Sideoats grama is a native perennial clump-forming grass. The rootstalks are creeping rhizomes. The flowering stalks are 1–3 feet tall, mostly erect or somewhat arched toward the tip. The leaf blades are flat and reach about 1 foot long and about ¼ inch wide; the bases of the leaf blades have short hairs that are widely spaced along the margins. The 30–70 oatlike seed spikes hang uniformly on one side of the flowering stem, and when mature, each is shed intact as a unit, leaving the main axis naked. Flower heads develop July–September.
- Two other grama grasses (genus Bouteloua) occur in Missouri: hairy grama (B. gracilis) and blue grama (B. hirsuta). Both are much less common, with restricted distributions, plus they are shorter plants and have rather short, dense seed heads that resemble eyebrows or curved combs.
- Another native prairie grass, eastern gama grass (Tripsacum dactyloides), is not closely related to these but the common name is similar. It is a larger grass whose dense flower spikes are long and fingerlike, with 1–4 spikes arising from the same point at the tip of the flowering stalk. Its separate male and female florets are on the same spike, but with the female (seed-bearing) florets in the lower third and the male (pollen-producing) florets above.
Height: flowering stems 1–3 feet
Scattered to common nearly statewide, but it does not occur in the Mississippi Lowlands of the Bootheel.
Habitat and Conservation
Occurs in glades, upland prairies, savannas, and rocky openings of mesic to dry upland forests, almost always on calcareous substrates (such as limestone or dolomite bedrock); also occurs on roadsides and railroads. Like most other prominent grasses of our native tallgrass prairies (such as big bluestem), sideoats grama is a warm-season grass that photosynthesizes most efficiently during the hottest part of the summer, a time when cool-season grasses may go dormant.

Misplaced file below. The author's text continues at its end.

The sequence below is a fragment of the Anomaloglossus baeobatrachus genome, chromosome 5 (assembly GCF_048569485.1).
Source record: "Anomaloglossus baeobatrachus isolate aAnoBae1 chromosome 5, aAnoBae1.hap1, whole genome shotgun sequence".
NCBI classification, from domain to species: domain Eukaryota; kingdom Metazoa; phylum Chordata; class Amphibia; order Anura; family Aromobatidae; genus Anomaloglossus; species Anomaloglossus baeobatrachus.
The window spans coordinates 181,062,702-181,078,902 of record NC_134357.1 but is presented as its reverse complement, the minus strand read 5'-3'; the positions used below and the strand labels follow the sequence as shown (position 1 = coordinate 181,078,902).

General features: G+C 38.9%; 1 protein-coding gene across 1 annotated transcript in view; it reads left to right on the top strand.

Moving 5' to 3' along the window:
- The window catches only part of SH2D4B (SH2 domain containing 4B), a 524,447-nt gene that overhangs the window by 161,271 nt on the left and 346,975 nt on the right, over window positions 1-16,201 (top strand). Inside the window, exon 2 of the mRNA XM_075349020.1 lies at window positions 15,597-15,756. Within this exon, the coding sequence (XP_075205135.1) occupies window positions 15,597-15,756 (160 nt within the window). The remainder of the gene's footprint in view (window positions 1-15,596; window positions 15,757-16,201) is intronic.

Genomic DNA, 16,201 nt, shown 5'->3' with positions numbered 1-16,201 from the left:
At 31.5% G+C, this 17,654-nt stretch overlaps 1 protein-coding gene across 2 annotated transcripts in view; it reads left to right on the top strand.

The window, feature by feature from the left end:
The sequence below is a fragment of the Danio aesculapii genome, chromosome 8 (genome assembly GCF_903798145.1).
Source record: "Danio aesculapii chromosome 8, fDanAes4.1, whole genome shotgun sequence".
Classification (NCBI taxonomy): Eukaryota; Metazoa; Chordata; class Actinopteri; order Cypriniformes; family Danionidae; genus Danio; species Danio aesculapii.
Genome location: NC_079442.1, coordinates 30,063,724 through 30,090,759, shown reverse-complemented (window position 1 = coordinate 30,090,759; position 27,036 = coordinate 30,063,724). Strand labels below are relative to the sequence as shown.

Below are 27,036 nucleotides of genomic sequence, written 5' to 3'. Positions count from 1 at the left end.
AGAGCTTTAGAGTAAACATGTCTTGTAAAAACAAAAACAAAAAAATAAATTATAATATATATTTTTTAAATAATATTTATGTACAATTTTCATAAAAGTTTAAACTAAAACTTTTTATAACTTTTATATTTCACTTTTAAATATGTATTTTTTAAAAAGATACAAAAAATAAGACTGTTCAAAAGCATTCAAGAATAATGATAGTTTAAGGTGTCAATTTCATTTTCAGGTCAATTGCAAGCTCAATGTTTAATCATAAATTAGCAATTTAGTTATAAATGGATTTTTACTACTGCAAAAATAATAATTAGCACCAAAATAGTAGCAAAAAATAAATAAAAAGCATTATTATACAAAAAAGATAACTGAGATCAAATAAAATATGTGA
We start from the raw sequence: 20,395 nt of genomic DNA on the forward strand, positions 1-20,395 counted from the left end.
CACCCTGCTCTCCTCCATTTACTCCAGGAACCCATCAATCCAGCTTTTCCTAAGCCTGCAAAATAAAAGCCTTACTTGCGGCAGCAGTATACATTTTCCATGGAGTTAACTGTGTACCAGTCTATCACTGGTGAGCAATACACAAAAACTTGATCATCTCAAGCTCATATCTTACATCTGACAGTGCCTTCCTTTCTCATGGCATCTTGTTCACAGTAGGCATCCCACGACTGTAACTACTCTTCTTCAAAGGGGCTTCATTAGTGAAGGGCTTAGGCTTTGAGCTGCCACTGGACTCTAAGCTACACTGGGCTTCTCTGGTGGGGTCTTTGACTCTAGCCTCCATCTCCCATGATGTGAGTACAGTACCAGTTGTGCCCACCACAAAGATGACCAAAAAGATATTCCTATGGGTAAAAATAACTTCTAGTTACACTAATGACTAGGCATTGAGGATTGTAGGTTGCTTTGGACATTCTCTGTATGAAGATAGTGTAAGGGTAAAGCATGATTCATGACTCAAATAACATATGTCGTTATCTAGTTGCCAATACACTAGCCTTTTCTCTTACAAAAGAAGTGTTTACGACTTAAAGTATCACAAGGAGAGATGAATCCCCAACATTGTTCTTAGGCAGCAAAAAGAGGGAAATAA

The curious word “grama” came to America from Spanish speakers. The word comes from the Latin gramina, which means “grasses.” Therefore “grama grass” is a redundant expression, basically meaning “grass grass.” For a long time, the grass family was called the Gramineae, using the same Latin root. Botanists moved away from this and other descriptive family names when they decided that all plant family names should be based on the name of a representative genus (that’s why the grass family is now the Poaceae, after genus Poa). You might occasionally see the word “graminoid,” which means “grasslike,” used for plants like sedges and rushes, which are grasslike but not in the grass family.
The unusual and attractive flowering stalks of sideoats grama makes it an intriguing ornamental grass for landscaping — and they’re native, too. Sideoats grama tolerates a wide range of growing conditions, including drought and rocky soils, and it looks good in dried flower arrangements. This species can also be used as a native turf grass, if it is regularly mowed only to about 2 to 4 inches.
Livestock producers value the high-quality, nutritious forage sideoats grama provides for cattle and other livestock. Its seed can be harvested and planted in pure or mixed plantings.
Several birds are known to eat the seeds of this grass, and native herbivorous mammals, including bison, deer, and elk graze on the foliage. Several types of insects, especially leafhoppers and grasshoppers, eat the foliage of this species, too.